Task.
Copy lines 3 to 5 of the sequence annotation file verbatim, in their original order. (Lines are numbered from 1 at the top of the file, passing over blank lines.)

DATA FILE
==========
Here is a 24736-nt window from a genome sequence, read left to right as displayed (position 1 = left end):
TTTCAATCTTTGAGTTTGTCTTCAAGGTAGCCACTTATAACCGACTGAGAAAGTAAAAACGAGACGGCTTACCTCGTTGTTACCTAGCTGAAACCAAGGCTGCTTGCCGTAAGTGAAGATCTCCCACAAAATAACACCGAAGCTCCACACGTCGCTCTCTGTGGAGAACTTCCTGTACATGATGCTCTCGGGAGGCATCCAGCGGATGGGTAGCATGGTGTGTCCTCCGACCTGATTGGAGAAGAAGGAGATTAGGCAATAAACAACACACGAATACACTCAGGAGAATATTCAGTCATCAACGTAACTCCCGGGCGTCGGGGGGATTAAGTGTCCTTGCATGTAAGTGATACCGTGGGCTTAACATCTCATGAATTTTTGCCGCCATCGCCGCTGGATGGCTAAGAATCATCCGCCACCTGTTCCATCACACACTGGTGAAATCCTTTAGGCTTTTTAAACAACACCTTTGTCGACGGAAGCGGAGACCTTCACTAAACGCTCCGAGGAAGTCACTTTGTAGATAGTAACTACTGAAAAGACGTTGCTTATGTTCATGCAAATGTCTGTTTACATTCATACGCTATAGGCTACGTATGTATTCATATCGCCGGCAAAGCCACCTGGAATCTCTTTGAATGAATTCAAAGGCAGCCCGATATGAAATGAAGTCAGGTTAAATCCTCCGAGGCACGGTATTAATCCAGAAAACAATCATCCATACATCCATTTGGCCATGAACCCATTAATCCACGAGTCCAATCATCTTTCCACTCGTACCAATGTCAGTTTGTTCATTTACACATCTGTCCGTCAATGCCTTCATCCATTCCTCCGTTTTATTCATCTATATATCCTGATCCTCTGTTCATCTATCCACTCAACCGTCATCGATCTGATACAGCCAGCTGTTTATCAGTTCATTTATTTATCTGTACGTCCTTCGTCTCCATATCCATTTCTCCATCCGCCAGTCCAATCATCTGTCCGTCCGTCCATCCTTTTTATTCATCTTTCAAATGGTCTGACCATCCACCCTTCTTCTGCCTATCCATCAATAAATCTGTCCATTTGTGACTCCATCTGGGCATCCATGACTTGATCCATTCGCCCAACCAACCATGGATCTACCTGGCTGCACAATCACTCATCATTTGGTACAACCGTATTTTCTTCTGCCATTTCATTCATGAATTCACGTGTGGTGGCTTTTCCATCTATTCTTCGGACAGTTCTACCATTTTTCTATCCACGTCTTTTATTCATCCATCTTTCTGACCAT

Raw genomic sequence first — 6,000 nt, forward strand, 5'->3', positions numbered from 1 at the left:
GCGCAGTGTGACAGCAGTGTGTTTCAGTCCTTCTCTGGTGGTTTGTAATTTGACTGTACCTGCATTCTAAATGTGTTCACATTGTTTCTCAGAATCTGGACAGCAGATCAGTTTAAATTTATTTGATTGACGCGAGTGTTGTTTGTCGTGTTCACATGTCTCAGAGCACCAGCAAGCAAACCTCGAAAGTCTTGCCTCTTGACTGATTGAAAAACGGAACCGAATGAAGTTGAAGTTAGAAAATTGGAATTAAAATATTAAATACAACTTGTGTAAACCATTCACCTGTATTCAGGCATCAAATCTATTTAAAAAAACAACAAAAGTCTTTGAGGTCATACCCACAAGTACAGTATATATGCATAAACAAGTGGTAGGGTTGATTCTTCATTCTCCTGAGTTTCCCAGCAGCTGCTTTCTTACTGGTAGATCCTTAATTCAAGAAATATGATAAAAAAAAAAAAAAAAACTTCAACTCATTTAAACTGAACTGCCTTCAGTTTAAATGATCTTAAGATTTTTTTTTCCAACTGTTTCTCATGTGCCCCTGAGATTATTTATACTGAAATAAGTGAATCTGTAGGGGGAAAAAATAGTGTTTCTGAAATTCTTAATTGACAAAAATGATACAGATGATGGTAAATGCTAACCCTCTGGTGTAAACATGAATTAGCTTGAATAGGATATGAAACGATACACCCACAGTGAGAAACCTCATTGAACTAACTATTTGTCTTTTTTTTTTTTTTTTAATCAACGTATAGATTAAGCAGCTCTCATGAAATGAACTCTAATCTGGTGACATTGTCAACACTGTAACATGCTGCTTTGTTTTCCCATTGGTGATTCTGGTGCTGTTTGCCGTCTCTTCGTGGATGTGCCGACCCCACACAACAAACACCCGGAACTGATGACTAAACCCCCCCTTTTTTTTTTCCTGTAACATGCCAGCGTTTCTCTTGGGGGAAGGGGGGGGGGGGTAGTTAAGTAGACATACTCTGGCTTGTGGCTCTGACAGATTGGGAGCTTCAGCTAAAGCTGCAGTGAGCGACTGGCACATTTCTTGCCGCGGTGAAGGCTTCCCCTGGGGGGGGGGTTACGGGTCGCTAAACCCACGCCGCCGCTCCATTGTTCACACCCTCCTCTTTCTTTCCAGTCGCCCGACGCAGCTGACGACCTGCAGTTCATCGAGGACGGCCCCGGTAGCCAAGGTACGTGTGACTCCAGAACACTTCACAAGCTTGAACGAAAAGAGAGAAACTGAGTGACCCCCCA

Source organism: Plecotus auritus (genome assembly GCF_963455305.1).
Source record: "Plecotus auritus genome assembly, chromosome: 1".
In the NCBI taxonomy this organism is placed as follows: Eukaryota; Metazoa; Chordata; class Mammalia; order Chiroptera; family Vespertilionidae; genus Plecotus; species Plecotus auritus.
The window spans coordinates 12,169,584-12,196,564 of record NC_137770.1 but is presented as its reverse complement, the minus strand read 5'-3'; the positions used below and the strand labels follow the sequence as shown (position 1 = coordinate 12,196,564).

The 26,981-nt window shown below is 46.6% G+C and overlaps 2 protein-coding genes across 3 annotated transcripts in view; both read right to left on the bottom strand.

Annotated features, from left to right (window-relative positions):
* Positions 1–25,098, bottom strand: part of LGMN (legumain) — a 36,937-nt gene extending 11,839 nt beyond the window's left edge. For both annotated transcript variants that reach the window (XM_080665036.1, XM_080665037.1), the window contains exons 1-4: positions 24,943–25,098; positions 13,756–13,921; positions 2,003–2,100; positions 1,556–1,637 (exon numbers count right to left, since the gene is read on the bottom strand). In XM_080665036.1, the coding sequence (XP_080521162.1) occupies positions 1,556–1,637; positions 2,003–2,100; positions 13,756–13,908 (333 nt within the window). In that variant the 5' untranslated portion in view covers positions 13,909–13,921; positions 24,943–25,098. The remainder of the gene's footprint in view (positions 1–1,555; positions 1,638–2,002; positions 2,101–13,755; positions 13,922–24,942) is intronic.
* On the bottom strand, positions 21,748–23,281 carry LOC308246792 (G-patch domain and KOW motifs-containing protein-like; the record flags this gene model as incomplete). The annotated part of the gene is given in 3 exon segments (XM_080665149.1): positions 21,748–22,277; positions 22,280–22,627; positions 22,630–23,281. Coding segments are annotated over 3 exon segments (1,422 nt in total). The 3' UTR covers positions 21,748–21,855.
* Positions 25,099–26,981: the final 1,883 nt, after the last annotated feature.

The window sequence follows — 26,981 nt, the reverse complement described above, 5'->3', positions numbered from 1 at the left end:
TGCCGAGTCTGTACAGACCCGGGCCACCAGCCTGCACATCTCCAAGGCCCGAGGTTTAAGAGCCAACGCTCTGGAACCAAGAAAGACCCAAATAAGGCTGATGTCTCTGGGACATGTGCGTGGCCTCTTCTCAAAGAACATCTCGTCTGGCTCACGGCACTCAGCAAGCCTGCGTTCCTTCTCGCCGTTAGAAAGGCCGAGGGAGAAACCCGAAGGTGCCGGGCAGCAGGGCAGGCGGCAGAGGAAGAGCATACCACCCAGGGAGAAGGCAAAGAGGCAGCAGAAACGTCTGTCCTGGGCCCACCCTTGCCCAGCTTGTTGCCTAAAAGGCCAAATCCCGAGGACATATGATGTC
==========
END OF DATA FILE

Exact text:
Raw genomic sequence first — 6,000 nt, forward strand, 5'->3', positions numbered from 1 at the left:
GCGCAGTGTGACAGCAGTGTGTTTCAGTCCTTCTCTGGTGGTTTGTAATTTGACTGTACCTGCATTCTAAATGTGTTCACATTGTTTCTCAGAATCTGGACAGCAGATCAGTTTAAATTTATTTGATTGACGCGAGTGTTGTTTGTCGTGTTCACATGTCTCAGAGCACCAGCAAGCAAACCTCGAAAGTCTTGCCTCTTGACTGATTGAAAAACGGAACCGAATGAAGTTGAAGTTAGAAAATTGGAATTAAAATATTAAATACAACTTGTGTAAACCATTCACCTGTATTCAGGCATCAAATCTATTTAAAAAAACAACAAAAGTCTTTGAGGTCATACCCACAAGTACAGTATATATGCATAAACAAGTGGTAGGGTTGATTCTTCATTCTCCTGAGTTTCCCAGCAGCTGCTTTCTTACTGGTAGATCCTTAATTCAAGAAATATGATAAAAAAAAAAAAAAAAACTTCAACTCATTTAAACTGAACTGCCTTCAGTTTAAATGATCTTAAGATTTTTTTTTCCAACTGTTTCTCATGTGCCCCTGAGATTATTTATACTGAAATAAGTGAATCTGTAGGGGGAAAAAATAGTGTTTCTGAAATTCTTAATTGACAAAAATGATACAGATGATGGTAAATGCTAACCCTCTGGTGTAAACATGAATTAGCTTGAATAGGATATGAAACGATACACCCACAGTGAGAAACCTCATTGAACTAACTATTTGTCTTTTTTTTTTTTTTTTAATCAACGTATAGATTAAGCAGCTCTCATGAAATGAACTCTAATCTGGTGACATTGTCAACACTGTAACATGCTGCTTTGTTTTCCCATTGGTGATTCTGGTGCTGTTTGCCGTCTCTTCGTGGATGTGCCGACCCCACACAACAAACACCCGGAACTGATGACTAAACCCCCCCTTTTTTTTTTCCTGTAACATGCCAGCGTTTCTCTTGGGGGAAGGGGGGGGGGGGTAGTTAAGTAGACATACTCTGGCTTGTGGCTCTGACAGATTGGGAGCTTCAGCTAAAGCTGCAGTGAGCGACTGGCACATTTCTTGCCGCGGTGAAGGCTTCCCCTGGGGGGGGGGTTACGGGTCGCTAAACCCACGCCGCCGCTCCATTGTTCACACCCTCCTCTTTCTTTCCAGTCGCCCGACGCAGCTGACGACCTGCAGTTCATCGAGGACGGCCCCGGTAGCCAAGGTACGTGTGACTCCAGAACACTTCACAAGCTTGAACGAAAAGAGAGAAACTGAGTGACCCCCCA

Source organism: Plecotus auritus (genome assembly GCF_963455305.1).